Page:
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Requiem

The Advantages of Owning the Physical Album

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Obviously we live in the age where we can access absurd amounts of music at the click of a button with youtube and other online services. I recognise the great advantage that this brings (try before you buy/finally hearing that classic that you've always missed), but it also brings significant drawbacks. This post seeks to address these shortcomings and explain why owning the CD/vinyl/cassette of a release is still the best way to experience a band's album.  

Here is why I believe digital-only versions of albums are deficient. 

1. The theme and idea of a song can be lost. Each song of Rotting Christ's 'Rituals' takes a different culture and its deathcult for each track on the album. The language is different in nearly every track, as they move through Greek, Hebrew, Latin, Portuguese etc. With the actual album notes, you're not just hearing fantastic atmospheric black metal songs, but you're understanding the reason behind the music and the historical context of each song. There is a connection to a deeper cultural experience that transcends music. Once that understanding occurs, the songs take on a new meaning. This is the case for many albums that I own, be it Rhapsody's fantasy plotlines or Marduk's WWII slaughter-poems in 'Frontschwein'. Or an Amorphis album that takes actual lyrics from medieval Finnish folk stories. This changes the listener's experience significantly. 

2. Creative context is elusive. Sometimes it's useful to realise that Dimmu Borgir's 'Spiritual Black Dimensions' was recorded at Abyss Studios, and their much better produced follow-up, 'Puritanical Euphoric Misanthropia' was recorded at Studio Fredman. Or that the female vocalist Birgit Zacher from Moonspell's 'Irrelgious' also sings on some tracks by Sentenced and Tiamat. Or that Fed Estby was involved in several seminal Swedish death metal albums behind the scenes. This adds a richness to the experience of the albums. 

3. Imagery and art remains obscure. Cover art by Travis Smith adorns Katatonia, Opeth and Novembre albums - knowing this, can you see similarities and differences? The artwork you really don't like on Moonspell and Septicflesh albums was done by the same guy. That Dave McKean created masterpieces for The Sandman graphic novels as well as Paradise Lost's 'Shades of God'. More singularly, did you see the centre-fold of the 'x' booklet? Or the band pictures in 'y'? Or how the imagery develops throughout the booklet along with the songs, adding a new flavour to the whole?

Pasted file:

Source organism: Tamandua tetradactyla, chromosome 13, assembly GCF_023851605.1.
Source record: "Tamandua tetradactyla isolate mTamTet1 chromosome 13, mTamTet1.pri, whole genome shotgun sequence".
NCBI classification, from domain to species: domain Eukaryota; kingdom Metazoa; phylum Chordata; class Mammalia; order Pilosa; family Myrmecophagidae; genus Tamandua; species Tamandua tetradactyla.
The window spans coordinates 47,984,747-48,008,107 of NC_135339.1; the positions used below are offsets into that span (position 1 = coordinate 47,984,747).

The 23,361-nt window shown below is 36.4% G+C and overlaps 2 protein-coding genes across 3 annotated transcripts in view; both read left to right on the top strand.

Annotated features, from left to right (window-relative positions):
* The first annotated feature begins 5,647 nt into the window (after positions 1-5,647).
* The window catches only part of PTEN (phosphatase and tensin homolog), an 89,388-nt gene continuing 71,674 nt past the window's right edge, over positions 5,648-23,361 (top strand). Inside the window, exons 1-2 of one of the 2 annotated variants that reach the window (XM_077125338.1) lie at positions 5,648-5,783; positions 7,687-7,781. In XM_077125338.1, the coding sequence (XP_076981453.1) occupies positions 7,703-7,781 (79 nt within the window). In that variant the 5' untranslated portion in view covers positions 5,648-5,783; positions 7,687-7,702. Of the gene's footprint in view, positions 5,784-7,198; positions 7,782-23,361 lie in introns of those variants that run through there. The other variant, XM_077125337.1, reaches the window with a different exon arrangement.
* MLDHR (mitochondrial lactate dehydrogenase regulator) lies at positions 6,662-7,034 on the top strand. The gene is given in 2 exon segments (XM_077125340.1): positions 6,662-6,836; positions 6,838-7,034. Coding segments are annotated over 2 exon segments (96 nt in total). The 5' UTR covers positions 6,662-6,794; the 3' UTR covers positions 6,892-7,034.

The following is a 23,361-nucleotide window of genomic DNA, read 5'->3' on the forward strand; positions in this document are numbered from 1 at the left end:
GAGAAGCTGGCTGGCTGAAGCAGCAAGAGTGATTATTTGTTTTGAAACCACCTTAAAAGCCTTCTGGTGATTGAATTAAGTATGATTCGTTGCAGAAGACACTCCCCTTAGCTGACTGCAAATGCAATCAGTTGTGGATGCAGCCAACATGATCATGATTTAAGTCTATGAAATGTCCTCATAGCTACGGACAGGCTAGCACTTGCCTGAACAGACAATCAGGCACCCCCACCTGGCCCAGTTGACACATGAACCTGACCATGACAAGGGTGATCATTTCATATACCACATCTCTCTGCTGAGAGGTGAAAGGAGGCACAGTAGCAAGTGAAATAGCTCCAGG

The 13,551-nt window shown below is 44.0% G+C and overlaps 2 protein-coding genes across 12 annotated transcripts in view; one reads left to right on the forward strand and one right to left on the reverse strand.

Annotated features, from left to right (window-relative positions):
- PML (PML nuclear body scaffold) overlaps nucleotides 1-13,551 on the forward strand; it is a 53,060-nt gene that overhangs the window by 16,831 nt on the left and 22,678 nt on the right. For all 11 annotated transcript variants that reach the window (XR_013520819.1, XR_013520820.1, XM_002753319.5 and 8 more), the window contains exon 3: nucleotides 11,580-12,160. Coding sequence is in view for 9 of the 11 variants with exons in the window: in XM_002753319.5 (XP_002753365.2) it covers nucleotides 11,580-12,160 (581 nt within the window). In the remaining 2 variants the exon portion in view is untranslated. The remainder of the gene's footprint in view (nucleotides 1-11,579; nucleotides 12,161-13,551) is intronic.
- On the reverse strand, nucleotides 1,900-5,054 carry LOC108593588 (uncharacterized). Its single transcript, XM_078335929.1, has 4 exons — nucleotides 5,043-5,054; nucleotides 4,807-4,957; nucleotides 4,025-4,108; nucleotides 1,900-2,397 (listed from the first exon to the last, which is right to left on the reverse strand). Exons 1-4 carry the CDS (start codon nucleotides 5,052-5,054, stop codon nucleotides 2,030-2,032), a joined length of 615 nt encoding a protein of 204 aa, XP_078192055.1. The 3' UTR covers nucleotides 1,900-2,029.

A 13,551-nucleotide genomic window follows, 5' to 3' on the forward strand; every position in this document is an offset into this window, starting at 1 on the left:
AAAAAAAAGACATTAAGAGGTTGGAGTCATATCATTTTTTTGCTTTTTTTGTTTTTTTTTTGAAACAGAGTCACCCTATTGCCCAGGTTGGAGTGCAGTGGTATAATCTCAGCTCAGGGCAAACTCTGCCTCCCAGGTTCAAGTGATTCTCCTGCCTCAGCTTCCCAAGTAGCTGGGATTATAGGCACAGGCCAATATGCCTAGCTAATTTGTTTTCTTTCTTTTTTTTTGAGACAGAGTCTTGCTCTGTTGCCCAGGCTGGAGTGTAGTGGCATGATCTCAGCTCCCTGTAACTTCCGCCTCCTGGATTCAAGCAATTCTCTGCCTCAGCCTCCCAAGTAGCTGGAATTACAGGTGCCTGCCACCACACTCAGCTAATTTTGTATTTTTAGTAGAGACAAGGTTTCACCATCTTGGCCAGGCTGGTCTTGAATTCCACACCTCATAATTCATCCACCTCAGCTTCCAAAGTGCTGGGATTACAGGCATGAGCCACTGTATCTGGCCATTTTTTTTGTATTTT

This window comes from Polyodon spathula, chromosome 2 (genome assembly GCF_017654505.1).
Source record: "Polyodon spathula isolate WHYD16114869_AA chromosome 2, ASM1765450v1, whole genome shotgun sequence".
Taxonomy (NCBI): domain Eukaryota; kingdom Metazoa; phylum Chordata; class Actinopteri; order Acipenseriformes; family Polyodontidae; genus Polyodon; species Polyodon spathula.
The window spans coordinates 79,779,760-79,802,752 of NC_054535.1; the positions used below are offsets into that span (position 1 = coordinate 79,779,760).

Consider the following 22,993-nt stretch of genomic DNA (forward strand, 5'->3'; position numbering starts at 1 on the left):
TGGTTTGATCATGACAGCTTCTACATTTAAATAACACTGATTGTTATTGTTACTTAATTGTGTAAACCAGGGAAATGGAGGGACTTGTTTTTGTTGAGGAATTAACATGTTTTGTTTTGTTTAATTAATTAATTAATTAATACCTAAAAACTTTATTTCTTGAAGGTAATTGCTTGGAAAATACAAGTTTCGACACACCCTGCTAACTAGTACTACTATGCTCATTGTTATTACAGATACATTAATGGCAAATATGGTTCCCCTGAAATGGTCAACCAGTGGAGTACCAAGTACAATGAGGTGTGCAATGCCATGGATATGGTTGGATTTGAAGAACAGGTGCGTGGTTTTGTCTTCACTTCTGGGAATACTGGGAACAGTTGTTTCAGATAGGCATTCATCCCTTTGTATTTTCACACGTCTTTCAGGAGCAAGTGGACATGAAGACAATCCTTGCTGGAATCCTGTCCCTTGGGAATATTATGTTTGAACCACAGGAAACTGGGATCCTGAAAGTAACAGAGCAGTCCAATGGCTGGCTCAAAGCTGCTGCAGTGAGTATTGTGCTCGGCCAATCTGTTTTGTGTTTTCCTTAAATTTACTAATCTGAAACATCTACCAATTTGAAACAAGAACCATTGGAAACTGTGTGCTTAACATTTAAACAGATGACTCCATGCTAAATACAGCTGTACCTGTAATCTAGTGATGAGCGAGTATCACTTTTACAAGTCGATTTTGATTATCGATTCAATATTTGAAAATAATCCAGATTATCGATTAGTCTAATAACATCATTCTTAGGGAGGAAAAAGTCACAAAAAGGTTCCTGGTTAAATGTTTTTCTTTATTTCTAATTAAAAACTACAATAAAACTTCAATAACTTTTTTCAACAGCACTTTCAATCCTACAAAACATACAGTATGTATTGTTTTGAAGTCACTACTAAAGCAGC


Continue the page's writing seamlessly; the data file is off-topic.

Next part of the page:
4. Lyrics are never known. There are whole threads on this. While everyone has their own value placed on lyrics, the plain fact is that some bands rely strongly on their lyrical content to communicate the impact of their songs. Without the lyrics printed in the booklet I would never know that Septicflesh's 'War in Heaven' was about black holes, and that the narrative in Cradle of Filth's 'A Gothic Romance' plays out on the lawns of a manor house as well as a very special portrait, and that Iron Maiden's 'Empire of the Clouds' is about a real-life airship crash that ended the zeppelin phase of air travel. Yes, lyrics are available online, but with so many other distractions it seems unlikely that individuals will pour over them regularly, getting to know them like a kid sitting on his bed reading a booklet over and over again. The plain fact is that some bands' music gains significant meaning once the words/story/message is understood. 

5. The significance of tactile experience. Children today live largely through digital portals: ipads, television, movies, touch screens. We use them too, and I'm not demonising technology (I'm using it right now to type this, right). However, I believe there is something healthy and natural in being able to hold a book, picture or CD in one's hands. Holding the album, turning it over, feeling its weight. Looking at the artwork printed on paper rather than a screen. Putting the music in the CD player's tray/vinyl turntable/cassette player. These are physical acts - small rituals that precede the aural experience of music. The placing of the needle on 'The Number of the Beast'. The clicking of play on your copy of 'Rust in Peace'. 

And so much more. For me, the booklets/liner notes/credit lists are of profound importance, and the generation who owns nothing but digital files has a wonderful experience of incredible music - but nothing more than that. And metal music has more to offer than simply great tunes.